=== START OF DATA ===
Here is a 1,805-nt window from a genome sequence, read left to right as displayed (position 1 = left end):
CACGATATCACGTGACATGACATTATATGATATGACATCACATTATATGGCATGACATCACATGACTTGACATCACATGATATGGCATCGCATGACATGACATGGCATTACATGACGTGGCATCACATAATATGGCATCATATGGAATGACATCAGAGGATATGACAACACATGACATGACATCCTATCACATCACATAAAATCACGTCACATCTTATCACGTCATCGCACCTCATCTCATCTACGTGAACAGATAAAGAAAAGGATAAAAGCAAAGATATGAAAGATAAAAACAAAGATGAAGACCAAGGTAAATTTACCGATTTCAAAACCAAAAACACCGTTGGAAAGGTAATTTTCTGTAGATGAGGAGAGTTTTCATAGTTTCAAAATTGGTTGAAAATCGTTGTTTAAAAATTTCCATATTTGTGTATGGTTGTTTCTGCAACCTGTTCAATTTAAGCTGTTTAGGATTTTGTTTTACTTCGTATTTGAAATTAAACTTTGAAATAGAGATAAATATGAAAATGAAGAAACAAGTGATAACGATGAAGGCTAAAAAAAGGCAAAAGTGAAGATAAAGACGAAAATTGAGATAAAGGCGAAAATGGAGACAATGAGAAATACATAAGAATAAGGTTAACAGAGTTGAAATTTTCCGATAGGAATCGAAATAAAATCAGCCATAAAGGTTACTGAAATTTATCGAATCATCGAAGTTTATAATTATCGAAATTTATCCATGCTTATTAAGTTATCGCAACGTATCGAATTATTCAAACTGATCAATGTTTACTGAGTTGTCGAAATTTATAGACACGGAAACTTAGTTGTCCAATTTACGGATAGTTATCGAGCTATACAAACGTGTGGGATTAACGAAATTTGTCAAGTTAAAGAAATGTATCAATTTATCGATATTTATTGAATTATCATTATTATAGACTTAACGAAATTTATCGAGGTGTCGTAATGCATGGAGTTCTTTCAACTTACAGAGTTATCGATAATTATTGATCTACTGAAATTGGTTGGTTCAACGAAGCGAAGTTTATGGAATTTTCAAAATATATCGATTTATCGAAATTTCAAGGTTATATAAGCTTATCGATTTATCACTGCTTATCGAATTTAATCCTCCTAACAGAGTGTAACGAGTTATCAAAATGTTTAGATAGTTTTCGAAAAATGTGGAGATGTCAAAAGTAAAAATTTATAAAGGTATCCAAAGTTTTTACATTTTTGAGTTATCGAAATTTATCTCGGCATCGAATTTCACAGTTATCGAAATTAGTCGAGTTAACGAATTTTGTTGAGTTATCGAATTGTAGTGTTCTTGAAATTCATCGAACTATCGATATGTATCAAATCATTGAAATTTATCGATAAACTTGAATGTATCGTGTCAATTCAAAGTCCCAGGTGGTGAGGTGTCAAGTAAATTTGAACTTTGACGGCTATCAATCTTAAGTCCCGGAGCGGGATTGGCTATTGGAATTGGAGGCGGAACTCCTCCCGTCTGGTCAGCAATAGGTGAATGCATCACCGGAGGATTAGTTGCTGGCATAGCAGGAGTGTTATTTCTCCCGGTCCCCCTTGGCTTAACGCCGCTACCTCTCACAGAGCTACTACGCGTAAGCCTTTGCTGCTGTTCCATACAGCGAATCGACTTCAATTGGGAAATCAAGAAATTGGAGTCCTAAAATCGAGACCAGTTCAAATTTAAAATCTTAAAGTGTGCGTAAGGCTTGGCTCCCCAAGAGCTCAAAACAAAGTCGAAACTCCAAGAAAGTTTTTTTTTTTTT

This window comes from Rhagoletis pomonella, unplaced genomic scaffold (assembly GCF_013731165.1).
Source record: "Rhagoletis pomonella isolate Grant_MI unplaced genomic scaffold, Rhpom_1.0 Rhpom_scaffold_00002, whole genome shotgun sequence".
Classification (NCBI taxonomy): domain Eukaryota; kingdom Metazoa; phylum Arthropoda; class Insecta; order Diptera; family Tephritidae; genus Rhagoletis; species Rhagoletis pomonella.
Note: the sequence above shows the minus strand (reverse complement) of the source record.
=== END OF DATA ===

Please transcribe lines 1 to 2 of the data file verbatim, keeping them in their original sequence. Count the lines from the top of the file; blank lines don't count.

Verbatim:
Here is a 1,805-nt window from a genome sequence, read left to right as displayed (position 1 = left end):
CACGATATCACGTGACATGACATTATATGATATGACATCACATTATATGGCATGACATCACATGACTTGACATCACATGATATGGCATCGCATGACATGACATGGCATTACATGACGTGGCATCACATAATATGGCATCATATGGAATGACATCAGAGGATATGACAACACATGACATGACATCCTATCACATCACATAAAATCACGTCACATCTTATCACGTCATCGCACCTCATCTCATCTACGTGAACAGATAAAGAAAAGGATAAAAGCAAAGATATGAAAGATAAAAACAAAGATGAAGACCAAGGTAAATTTACCGATTTCAAAACCAAAAACACCGTTGGAAAGGTAATTTTCTGTAGATGAGGAGAGTTTTCATAGTTTCAAAATTGGTTGAAAATCGTTGTTTAAAAATTTCCATATTTGTGTATGGTTGTTTCTGCAACCTGTTCAATTTAAGCTGTTTAGGATTTTGTTTTACTTCGTATTTGAAATTAAACTTTGAAATAGAGATAAATATGAAAATGAAGAAACAAGTGATAACGATGAAGGCTAAAAAAAGGCAAAAGTGAAGATAAAGACGAAAATTGAGATAAAGGCGAAAATGGAGACAATGAGAAATACATAAGAATAAGGTTAACAGAGTTGAAATTTTCCGATAGGAATCGAAATAAAATCAGCCATAAAGGTTACTGAAATTTATCGAATCATCGAAGTTTATAATTATCGAAATTTATCCATGCTTATTAAGTTATCGCAACGTATCGAATTATTCAAACTGATCAATGTTTACTGAGTTGTCGAAATTTATAGACACGGAAACTTAGTTGTCCAATTTACGGATAGTTATCGAGCTATACAAACGTGTGGGATTAACGAAATTTGTCAAGTTAAAGAAATGTATCAATTTATCGATATTTATTGAATTATCATTATTATAGACTTAACGAAATTTATCGAGGTGTCGTAATGCATGGAGTTCTTTCAACTTACAGAGTTATCGATAATTATTGATCTACTGAAATTGGTTGGTTCAACGAAGCGAAGTTTATGGAATTTTCAAAATATATCGATTTATCGAAATTTCAAGGTTATATAAGCTTATCGATTTATCACTGCTTATCGAATTTAATCCTCCTAACAGAGTGTAACGAGTTATCAAAATGTTTAGATAGTTTTCGAAAAATGTGGAGATGTCAAAAGTAAAAATTTATAAAGGTATCCAAAGTTTTTACATTTTTGAGTTATCGAAATTTATCTCGGCATCGAATTTCACAGTTATCGAAATTAGTCGAGTTAACGAATTTTGTTGAGTTATCGAATTGTAGTGTTCTTGAAATTCATCGAACTATCGATATGTATCAAATCATTGAAATTTATCGATAAACTTGAATGTATCGTGTCAATTCAAAGTCCCAGGTGGTGAGGTGTCAAGTAAATTTGAACTTTGACGGCTATCAATCTTAAGTCCCGGAGCGGGATTGGCTATTGGAATTGGAGGCGGAACTCCTCCCGTCTGGTCAGCAATAGGTGAATGCATCACCGGAGGATTAGTTGCTGGCATAGCAGGAGTGTTATTTCTCCCGGTCCCCCTTGGCTTAACGCCGCTACCTCTCACAGAGCTACTACGCGTAAGCCTTTGCTGCTGTTCCATACAGCGAATCGACTTCAATTGGGAAATCAAGAAATTGGAGTCCTAAAATCGAGACCAGTTCAAATTTAAAATCTTAAAGTGTGCGTAAGGCTTGGCTCCCCAAGAGCTCAAAACAAAGTCGAAACTCCAAGAAAGTTTTTTTTTTTTT